A Relation & Desiderata
poems by Jesse Morales
Windows in a rainstorm. Dying sight.
From each vanishing lens we gaze
on our mutilated world,
calling out as children call for water in the night
to misremembered causes and Gods.
We perform our valiant solitudes.
The manacled are here, and halls of mirrors,
our terror of strangers held at bay.
And we stay awake, lonesome wandering
through streams of news,
false flying tempests that strangle our days.
Screens rave like Cyclops of legend,
the blood-dimmed tide has risen and gone,
we ourselves hope nothing for future
nor recall our own riddled past.
Yet in our moments of wanting,
that void-drenched longing we each deeply know,
Kierkegaard’s lotus waits to unfold.
Windows streak with water. Rivers overflow.
Newborn pupils brim with light, oil slicks flame.
the self is a relation (constellation, push and pull)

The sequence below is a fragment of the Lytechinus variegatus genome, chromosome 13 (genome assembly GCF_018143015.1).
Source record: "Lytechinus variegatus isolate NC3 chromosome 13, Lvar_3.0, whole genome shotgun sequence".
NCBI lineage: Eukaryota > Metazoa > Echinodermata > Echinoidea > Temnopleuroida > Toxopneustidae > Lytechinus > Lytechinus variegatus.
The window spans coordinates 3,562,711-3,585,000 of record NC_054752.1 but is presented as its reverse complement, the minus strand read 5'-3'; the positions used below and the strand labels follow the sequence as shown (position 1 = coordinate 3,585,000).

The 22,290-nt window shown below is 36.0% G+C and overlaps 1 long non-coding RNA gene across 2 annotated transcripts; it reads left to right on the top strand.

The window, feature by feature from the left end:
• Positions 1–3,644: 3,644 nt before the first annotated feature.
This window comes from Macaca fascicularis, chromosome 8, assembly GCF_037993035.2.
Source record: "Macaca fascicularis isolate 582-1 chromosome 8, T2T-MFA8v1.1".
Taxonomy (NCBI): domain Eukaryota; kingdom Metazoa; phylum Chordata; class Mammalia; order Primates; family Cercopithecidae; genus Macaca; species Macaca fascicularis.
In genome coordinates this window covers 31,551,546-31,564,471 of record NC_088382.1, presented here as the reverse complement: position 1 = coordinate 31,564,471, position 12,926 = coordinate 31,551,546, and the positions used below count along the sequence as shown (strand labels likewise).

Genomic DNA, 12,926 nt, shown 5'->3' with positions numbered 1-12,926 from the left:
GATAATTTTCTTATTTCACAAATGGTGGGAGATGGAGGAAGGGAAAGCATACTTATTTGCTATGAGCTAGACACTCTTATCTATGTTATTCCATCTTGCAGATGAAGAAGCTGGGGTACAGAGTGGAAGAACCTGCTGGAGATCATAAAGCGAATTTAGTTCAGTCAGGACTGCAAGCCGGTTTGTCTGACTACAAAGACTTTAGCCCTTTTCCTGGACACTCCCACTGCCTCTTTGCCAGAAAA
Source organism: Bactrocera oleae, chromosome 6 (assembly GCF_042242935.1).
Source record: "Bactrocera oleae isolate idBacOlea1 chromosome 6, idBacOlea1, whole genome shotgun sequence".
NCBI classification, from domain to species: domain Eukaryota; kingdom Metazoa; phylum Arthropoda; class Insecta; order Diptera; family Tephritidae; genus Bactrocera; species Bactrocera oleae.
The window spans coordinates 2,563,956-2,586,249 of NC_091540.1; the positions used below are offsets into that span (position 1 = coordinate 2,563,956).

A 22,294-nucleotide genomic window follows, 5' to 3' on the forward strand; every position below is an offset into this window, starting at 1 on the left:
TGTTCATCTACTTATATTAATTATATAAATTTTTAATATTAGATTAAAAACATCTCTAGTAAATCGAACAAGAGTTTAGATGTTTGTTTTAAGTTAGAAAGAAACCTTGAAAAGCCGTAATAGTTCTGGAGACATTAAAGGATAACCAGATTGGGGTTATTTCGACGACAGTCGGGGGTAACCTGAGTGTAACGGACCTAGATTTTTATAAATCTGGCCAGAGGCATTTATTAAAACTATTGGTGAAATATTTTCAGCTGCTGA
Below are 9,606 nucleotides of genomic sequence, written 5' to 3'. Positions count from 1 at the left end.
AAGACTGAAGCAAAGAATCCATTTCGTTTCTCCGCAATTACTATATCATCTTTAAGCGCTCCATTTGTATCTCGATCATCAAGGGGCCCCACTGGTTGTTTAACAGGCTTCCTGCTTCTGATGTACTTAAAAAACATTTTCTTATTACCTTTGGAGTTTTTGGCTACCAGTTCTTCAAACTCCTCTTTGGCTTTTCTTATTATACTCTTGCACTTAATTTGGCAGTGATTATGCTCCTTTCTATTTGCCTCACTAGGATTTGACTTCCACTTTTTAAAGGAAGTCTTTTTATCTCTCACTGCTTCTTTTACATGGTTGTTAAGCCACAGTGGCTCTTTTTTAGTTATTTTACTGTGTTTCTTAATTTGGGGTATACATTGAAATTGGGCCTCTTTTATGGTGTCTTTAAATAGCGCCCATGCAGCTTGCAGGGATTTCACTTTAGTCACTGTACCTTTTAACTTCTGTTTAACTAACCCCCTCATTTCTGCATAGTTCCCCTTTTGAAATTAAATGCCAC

that relates (om mani padme hum)
itself (a well) to itself (an endless sea).
In the prism of existence our colors scatter
like erstwhile moonbeams on water.
Closing in upon memory
smooth as a floating swan
considering its own reflection,
we drift towards but never meet
that other, darker being.
Through time’s velvetine ripples
we swim out to firmer shores
of beginning, of action, of end.
How calm the sense of first desire
washing our blank faces
as we, unknowing, check the mirror
for perceptible signs of wear.
Even so, longing seeps quiet
until our lakes of want set in.
Why we navigate the old
(flavor of cream, final kiss,
lingering licorice scent)
more readily than futures,
why mothers bear nighttime screams
better than needful growth,
why one look haunts years:
the swan’s desiderata
as it seeks an imagined end,
tracking its flighty shadow
while the sun curves to blue evening.
Jesse Morales is a Pushcart Prize-nominated writer who received her artistic training in contemporary dance. Her work has appeared in Poetica, Geez Magazine, Apeiron Review, The Mighty, 100 Word Story and Danse Macabre, among other publications. She lives and writes in Greensboro, North Carolina. Read her previous poems in Deep South here.